The study took place in an area with a large academic medical center, and it might be more difficult to implement where there are fewer resources, Kennedy said. "But that doesn't mean that you could not see this put in place in suburban areas," he added.
The researchers are still crunching the numbers for how much this program would cost, but they already think it would be very cost-effective.
"We estimate it would probably cost $1,000 to $2,000 per person per year," Samus said.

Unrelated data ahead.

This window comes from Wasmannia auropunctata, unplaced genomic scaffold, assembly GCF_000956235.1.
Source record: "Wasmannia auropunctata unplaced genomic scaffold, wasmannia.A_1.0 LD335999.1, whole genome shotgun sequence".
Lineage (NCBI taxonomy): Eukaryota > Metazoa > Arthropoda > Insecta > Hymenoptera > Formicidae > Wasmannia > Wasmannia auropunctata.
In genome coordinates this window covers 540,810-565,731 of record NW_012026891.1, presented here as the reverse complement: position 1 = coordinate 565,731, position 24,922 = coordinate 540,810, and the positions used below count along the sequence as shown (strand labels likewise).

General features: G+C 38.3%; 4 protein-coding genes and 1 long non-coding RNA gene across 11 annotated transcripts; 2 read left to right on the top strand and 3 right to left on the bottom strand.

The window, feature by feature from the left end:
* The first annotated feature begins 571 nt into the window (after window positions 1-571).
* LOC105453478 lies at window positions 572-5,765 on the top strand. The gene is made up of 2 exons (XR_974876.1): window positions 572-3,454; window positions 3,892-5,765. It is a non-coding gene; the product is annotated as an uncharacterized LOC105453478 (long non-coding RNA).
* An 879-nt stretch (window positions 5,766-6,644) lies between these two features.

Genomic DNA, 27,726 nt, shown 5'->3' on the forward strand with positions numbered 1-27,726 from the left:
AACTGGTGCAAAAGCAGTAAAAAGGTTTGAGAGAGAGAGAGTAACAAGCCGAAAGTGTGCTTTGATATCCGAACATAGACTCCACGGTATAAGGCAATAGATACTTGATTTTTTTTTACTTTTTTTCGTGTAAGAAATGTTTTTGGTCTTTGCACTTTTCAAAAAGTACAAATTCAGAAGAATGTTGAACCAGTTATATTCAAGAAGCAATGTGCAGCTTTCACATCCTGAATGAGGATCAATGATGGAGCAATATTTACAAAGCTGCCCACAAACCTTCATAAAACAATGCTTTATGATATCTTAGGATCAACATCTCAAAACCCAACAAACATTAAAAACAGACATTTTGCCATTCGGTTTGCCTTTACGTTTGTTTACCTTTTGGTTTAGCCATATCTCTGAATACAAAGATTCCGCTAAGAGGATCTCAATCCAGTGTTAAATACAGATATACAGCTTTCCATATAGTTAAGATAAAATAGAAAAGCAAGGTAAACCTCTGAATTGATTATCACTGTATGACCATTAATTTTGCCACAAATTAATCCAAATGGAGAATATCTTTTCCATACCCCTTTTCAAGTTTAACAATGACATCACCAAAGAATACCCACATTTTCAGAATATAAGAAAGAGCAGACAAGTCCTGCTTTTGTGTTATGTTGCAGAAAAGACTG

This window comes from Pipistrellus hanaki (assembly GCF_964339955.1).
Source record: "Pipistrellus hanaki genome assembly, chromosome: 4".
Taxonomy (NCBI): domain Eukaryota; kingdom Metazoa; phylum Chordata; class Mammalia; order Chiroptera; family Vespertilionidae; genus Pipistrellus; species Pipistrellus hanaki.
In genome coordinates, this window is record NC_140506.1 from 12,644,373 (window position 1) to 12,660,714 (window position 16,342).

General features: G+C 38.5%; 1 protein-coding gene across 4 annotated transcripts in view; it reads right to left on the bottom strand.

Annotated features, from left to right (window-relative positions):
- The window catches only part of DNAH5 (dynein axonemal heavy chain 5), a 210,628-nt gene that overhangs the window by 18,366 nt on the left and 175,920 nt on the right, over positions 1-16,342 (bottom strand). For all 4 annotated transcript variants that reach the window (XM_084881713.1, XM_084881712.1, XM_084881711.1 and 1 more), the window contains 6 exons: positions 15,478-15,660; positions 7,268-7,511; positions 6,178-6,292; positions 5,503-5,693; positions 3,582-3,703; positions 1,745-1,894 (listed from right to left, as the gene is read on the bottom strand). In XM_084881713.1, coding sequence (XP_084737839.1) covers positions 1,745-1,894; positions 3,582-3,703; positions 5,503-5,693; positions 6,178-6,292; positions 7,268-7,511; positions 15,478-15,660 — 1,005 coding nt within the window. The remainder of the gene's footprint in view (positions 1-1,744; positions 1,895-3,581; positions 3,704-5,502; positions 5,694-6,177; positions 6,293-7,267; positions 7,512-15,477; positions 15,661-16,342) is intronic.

In contrast, nursing homes can cost between $30,000 and $100,000 a year, Kennedy said. "It would appear advantageous to Medicare's expenditures to pay for [an at-home program]," he added.
"Our number one long-term goal is to gather enough evidence to be used by health care providers like Medicare to decide if they could pay for it," Samus said.
Because the findings were presented at a medical meeting, they should be regarded as preliminary until published in a peer-reviewed journal.
You can learn more about dementia by visiting the Alzheimer's Association.
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